With their budgets under the gun, towns across New Jersey are pushing the pink slips not just on sanitation workers and road crews, but with their police departments as well.
A survey by the New Jersey State Policemen's Benevolent Association documented 617 police officers facing likely layoffs by July 1 -- and an additional 67 who have already been laid off to help plug budget holes.
"It stinks," said Passic City Police Officer Jennifer Horn, 28, who was injured recently when her patrol car was rear-ended by someone she said was probably DWI.
Horn, who has been on the force for just three years, was one of 18 officers who have gotten pink slips.
Five-year veteran Braulio Barbarosa, 30, got one as well even though he was shot in the leg during a major drug bust this past March. But the Army veteran shrugs that off.
"I was never one to shy away from danger," he said -- yet quickly added he doesn't know what he will do for his wife and four children.
But the layoff notices have been flying from one end of the state to the other.
Franklin Township in Somerset County is down for eight fewer officers. Garfield said it will lay off seven officers. Pleasantville outside of Atlantic City has to get rid of six. Interlaken is shuttering its entire four man police department and contracting out with a neighboring town for coverage.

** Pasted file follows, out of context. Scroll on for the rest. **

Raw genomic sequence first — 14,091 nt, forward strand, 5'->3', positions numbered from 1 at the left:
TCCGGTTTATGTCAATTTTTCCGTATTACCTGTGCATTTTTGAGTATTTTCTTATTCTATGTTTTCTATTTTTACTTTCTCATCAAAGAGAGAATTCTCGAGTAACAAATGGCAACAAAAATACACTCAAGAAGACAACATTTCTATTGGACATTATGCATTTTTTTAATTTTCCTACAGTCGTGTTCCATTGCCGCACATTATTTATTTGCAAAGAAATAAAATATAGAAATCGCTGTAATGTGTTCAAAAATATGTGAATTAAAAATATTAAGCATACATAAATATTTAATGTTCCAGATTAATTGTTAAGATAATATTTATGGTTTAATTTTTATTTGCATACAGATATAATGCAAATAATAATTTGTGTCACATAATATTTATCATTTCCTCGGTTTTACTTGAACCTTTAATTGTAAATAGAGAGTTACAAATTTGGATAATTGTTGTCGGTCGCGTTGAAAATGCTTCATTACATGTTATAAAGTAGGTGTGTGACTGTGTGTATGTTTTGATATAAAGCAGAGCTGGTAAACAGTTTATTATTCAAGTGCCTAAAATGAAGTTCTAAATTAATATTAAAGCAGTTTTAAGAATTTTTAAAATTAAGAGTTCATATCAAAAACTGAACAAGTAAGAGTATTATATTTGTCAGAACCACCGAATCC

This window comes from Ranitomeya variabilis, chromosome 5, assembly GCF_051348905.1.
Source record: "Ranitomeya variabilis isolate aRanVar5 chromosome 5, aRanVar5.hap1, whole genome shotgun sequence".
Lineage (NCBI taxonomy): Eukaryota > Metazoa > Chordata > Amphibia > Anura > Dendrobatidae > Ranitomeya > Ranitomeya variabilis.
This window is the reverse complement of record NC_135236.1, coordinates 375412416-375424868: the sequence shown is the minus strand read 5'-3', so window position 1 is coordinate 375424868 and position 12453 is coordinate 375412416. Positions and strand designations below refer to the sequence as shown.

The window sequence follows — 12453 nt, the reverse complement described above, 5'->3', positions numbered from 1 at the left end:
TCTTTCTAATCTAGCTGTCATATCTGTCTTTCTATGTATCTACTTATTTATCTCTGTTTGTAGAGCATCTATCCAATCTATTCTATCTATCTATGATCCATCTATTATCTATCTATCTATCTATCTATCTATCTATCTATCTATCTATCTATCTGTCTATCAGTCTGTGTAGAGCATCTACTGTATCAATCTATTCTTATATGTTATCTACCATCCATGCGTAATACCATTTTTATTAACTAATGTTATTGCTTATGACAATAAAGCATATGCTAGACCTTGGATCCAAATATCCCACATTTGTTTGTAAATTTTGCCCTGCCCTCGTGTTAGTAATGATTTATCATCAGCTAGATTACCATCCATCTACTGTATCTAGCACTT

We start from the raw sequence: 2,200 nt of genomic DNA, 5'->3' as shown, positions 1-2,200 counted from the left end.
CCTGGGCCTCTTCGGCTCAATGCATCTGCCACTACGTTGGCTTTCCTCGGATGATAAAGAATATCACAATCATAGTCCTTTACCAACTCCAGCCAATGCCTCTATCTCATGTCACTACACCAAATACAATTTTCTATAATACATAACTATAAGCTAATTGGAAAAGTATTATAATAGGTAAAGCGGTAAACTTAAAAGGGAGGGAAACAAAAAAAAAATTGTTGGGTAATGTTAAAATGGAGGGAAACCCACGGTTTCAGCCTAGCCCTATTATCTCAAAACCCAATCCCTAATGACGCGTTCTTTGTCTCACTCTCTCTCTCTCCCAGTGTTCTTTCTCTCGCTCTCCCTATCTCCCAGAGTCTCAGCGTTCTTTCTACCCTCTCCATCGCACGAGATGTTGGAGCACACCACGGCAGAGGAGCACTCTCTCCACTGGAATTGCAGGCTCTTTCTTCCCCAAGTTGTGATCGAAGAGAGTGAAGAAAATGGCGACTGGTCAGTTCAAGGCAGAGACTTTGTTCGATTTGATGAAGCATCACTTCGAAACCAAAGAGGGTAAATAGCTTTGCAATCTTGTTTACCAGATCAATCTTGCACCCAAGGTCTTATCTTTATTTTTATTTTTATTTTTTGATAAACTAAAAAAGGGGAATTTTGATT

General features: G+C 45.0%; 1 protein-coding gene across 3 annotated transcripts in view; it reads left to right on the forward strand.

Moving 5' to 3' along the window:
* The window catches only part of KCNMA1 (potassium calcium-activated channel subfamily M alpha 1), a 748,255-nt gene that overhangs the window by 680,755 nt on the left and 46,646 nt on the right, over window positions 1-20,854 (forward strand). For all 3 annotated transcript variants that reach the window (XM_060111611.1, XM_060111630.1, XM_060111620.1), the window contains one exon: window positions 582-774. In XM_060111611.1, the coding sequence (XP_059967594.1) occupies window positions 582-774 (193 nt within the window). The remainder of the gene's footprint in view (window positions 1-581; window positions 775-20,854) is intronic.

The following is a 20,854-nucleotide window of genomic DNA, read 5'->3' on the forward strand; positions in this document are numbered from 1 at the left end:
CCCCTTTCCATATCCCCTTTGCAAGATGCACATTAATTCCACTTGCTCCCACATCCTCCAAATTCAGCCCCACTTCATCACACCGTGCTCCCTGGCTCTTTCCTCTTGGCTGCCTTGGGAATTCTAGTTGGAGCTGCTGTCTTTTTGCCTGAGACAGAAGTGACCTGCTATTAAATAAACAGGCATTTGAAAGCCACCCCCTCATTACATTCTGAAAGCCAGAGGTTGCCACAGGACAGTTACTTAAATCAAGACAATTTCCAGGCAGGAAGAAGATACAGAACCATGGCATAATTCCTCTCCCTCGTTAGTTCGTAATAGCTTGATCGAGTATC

Then there are communities like Woodbridge, better off than many.
Mayor Jon McCormac told NBCNewYork that neither police nor civilian workers face layoffs, despite a nearly $5 million hole that he has to plug in the new budget year that begins July 1.
"Laying off cops is a last, last, last resort for us," said McCormac.
But McCormac quickly added that he is trying to negotiate a zero per cent pay hike in the next contract for his Superior officers.
In addition, he said he has eliminated the D.A.R.E drug education program in Woodbridge schools, putting the two officers who staffed that back out on the street.
"A very unpopular move," Mayor McCormac called it but he said educators are best equipped for teaching anyway.
He added that while there will be no layoffs this year, as officers retire, they will not be replaced.
It is frustrating to the head of the PBA.
"The number one responsibility of government is to provide a safe and secure environment for its citizens," argued union president Anthony Wieners.
But now it is up to union locals to try to stave off layoffs in their own communities.
And in Passaic, union rep Mark Kovar said they have tried to negotiate a freeze on the 4 percent pay hike police are supposed to get there.
"If we can guarantee that no officer would lose their job or get demoted, our membership would go for that. But they won't guarantee us that," said Kovar.
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